Yangluo port is the major cargo transport hub in Wuhan, Hubei province. Last year, it handled a record 1.36 million containers. China Daily
As the point at which two of the country's major transport routes-the north-to-south Beijing-Guangzhou rail line and the Yangtze River, which flows west to east-intersect, Wuhan holds a strategic position in the development of the Yangtze River Economic Belt.
The belt covers 11 provinces and municipalities, including Hubei, Hunan, Shanghai and Chongqing.
Wuhan, capital of Hubei province, is taking its function as a major transport hub to a higher level by upgrading its port, building new container ships, and dredging the riverbed to accommodate huge vessels.
Water and rail
Crane operator Li Jianguo began working at a new container loading center in Yangluo Port, one of Wuhan's major facilities, earlier this year.
Every day at 7 am, the 40-year-old climbs up to his cabin on a gantry crane and begins loading cargo trains with containers that arrive from the dock 1 kilometer away.
"I used to load cargo onto trucks, and now I do trains," he said.
In the past year, the port has handled more than 1.3 million containers. Most of them were later dispatched to other locations via water or road.
"As more and more trains arrive, our work will become busier," Li said.
Among the 15,000 containers Li and his coworkers have dealt with this year, about 300 were loaded with Ikea furniture, shipped from Sweden, and later carried by rail to inland provinces such as Sichuan and Shaanxi.
Before, the furniture would have been transported by truck to a train station 60 km from the port and then sent inland. However, things have changed since the first water-rail logistics center at Yangluo Port started operations at the beginning of the year.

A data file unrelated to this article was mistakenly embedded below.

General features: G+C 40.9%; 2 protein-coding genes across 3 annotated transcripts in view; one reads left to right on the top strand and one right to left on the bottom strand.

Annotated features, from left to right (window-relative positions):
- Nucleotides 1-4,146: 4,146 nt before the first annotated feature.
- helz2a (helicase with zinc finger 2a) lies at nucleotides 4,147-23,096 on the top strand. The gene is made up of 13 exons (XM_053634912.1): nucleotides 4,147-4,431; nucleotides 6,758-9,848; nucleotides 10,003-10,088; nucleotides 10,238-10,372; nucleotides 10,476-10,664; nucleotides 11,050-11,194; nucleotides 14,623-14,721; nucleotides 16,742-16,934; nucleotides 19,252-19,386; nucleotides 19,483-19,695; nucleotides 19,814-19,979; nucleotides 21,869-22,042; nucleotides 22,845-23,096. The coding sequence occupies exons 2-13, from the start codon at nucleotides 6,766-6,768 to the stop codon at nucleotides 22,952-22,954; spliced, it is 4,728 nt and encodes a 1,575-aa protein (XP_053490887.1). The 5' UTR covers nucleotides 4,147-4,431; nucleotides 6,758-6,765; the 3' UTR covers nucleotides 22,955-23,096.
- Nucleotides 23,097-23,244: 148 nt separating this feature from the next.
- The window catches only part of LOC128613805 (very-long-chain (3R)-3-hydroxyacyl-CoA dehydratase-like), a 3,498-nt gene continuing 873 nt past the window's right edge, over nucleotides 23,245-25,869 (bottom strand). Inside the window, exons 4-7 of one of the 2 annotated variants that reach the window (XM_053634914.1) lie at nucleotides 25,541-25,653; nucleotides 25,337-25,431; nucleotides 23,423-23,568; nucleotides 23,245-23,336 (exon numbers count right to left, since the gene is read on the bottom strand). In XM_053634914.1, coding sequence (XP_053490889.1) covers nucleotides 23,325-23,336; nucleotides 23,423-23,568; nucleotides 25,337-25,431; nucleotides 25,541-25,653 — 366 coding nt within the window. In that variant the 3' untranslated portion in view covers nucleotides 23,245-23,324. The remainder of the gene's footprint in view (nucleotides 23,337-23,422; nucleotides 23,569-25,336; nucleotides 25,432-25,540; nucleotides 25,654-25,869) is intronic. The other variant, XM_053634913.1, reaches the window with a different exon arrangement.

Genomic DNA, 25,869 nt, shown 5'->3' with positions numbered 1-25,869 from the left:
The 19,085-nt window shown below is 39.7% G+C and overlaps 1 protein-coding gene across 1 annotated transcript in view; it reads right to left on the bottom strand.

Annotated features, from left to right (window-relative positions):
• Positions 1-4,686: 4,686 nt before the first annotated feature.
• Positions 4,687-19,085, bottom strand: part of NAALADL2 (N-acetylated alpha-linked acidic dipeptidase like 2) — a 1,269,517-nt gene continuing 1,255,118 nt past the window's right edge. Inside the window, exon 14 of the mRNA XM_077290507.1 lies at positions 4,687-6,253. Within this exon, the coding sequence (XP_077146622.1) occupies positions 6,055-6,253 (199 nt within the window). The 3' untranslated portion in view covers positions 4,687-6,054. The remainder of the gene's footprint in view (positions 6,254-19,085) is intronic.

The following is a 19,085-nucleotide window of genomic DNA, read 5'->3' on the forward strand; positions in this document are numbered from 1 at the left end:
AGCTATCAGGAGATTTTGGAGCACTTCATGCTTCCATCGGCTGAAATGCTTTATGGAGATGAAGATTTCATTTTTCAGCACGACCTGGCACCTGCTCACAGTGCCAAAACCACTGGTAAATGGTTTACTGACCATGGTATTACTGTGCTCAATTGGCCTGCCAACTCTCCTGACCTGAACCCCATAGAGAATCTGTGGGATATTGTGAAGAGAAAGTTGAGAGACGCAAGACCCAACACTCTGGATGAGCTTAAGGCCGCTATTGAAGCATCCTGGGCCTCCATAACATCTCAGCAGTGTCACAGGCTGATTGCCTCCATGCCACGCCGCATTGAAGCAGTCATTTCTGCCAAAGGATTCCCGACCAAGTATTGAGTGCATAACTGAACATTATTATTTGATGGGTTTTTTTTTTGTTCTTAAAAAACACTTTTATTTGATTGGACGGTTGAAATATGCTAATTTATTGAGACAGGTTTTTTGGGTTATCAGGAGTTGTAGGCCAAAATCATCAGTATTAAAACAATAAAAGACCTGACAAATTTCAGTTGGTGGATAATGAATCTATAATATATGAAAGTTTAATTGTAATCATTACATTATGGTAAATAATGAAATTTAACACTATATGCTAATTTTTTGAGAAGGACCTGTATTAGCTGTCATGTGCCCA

Containers are now loaded onto trains more quickly and at greatly reduced cost.
The new model fully utilizes water transportation along the Yangtze, which costs less than carrying goods by rail from Shanghai, where most international container ships dock.
"The water-rail logistical model will reduce costs by 30 percent compared with truck-train transportation," said Wang Ting, director of the operations and management department of Yangtze River New Silk Road International Logistics, which operates the center.
At present, the center handles 30,000 twenty-foot equivalent unit containers a year, but the company is planning an expansion that will add two more loading centers to the port's docks.
"With the completion of the second loading site, the port could handle 200,000 TEU containers a year using the water-rail model," Wang said.
She added that the ultimate goal is 4 million TEU containers, about 40 percent of the estimated number of containers that will arrive at the port by 2035.
Last year, Wuhan's ports handled more than 100 million metric tons of goods, a year-on-year rise of 11.3 percent, and the number of TEU containers reached 1.36 million, which was a record for the city.
New ship models
In addition to welcoming more trains in the near future, Yangluo Port is expected to see more large cargo ships docking as early as the latter half of next year.
Current models of seafaring vessels with displacements of 10,000 tons and higher usually dock at ports along the lower reaches of the Yangtze because the waterway gradually becomes more meandering and the colossal ships are unable to navigate the zigzagging turns.
For the past 15 years, Wu Weiguo, chief professor at Wuhan University of Technology, has been attempting to solve the problem by designing vessels that can be used on both rivers and seas.
The 58-year-old will see his brainchild become a reality when the first of four river and seagoing container ships he has designed embarks on her maiden voyage as early as August next year. The four vessels are currently under construction.
The first ship, with a displacement of more than 10,000 tons and able to carry 1,140 TEU containers, will be the largest container vessel capable of sailing along the Yangtze from Shanghai to Wuhan and also ply the coastal waters of the East China Sea, according to Wu.